Fun Activities For Children on the Autism Spectrum

By Jennifer McDougall

When you’re a parent of a child with autism, you may feel like there’s nothing to do. Your child may be anxious and overwhelmed by the world around them, so they can’t enjoy activities other kids love. But you can do many fun things together as a family that are specifically designed to engage your child with autism and help them develop social skills and self-confidence. Here’s what we suggest:

Arts and crafts projects

Arts and crafts projects are an excellent way to encourage children to be creative. However, there are several considerations to keep in mind when selecting an arts and crafts project for an autistic child.

  • Materials that can be used should be non-toxic. Non-toxic paints, glue, etc., are available at most craft stores or online. Make sure you only purchase materials intended for children.
  • Let your child choose the materials they wish to use for their project; let them use their favorite colors and items if possible. Avoid any access to dangerous materials such as scissors. Allow them other ways of expressing themselves through art, such as finger painting or clay sculpting with safe moldable materials like Play-Doh®’s modeling compound or oobleck (cornstarch mixed with water).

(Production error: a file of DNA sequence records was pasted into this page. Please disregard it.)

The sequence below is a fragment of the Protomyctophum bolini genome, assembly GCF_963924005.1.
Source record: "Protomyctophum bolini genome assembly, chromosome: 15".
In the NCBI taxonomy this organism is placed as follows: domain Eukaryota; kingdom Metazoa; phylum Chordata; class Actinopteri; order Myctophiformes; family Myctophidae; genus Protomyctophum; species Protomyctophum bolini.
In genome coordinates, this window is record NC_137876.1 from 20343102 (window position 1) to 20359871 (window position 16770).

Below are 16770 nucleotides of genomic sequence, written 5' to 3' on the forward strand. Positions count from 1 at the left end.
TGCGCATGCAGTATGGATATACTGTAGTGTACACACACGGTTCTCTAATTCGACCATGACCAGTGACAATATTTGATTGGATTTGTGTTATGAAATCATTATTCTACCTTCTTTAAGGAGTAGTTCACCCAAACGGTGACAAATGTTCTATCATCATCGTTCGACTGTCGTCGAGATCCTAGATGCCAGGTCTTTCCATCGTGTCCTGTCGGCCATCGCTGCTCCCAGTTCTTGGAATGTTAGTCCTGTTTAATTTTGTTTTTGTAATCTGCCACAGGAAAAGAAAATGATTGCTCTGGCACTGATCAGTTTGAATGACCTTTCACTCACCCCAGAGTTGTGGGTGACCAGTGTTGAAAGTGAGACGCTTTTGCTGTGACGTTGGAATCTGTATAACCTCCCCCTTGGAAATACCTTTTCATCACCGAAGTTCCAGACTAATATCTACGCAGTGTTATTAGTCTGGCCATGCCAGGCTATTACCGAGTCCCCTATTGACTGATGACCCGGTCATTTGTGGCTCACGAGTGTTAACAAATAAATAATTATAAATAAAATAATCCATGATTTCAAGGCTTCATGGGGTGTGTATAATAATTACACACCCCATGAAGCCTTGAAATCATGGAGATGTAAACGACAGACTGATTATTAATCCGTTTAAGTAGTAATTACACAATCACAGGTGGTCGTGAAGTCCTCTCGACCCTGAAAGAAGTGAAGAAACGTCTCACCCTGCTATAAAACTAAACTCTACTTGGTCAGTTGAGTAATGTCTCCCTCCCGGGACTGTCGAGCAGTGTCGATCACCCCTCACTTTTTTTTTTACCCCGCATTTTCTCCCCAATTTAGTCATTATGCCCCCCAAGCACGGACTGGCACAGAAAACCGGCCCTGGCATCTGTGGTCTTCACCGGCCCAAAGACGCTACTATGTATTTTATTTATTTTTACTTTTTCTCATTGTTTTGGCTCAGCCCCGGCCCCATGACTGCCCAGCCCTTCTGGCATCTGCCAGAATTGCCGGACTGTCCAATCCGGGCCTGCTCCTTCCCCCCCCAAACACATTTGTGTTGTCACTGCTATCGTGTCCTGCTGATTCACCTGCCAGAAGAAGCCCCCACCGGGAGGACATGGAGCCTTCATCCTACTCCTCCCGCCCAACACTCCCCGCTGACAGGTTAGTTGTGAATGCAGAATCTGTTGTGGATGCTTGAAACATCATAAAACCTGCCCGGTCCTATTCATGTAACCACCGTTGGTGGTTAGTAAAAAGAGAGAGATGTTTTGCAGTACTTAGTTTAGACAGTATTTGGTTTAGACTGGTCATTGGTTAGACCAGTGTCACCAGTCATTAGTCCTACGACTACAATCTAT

• Let your child create whatever they want! This is especially important because many children on the autism spectrum struggle with following directions or instructions given by others, so instead of assigning tasks yourself, try asking questions like “What do you think we should make?” Or “Is there anything special about today? What do you think would look good on our picture?” These questions will allow your child’s imagination room to grow while allowing them to express themselves creatively using their own ideas rather than relying solely on yours, which may not always relate well with theirs.”

Build with Legos

Legos are an excellent way for kids to express their creativity. They can build whatever they want, whether a castle or a racecar. Legos also teach math skills and engineering skills because they require counting, measuring, and other arithmetic calculations to build structures. For example, a child who wants to make an airplane would need to know how many red blocks he needs to develop wings or how many wheels he needs, so his car doesn’t tip over at high speeds.

Legos also teach physics: how force affects objects; what happens when you put too much weight on something or it will fall down.

Play with Play-Doh

Play-Doh is a wonderful way for children with autism to express themselves. It’s not just a toy; it’s also an art form that can help your child learn about shapes and colors while they create something beautiful. Play-Doh can also be used as a tool for sensory play. For example, your child might enjoy squeezing the colorful dough between their fingers or making patterns in their hands, which will help them understand how the world works around them: what things look like, what sounds mean, etc., all without words!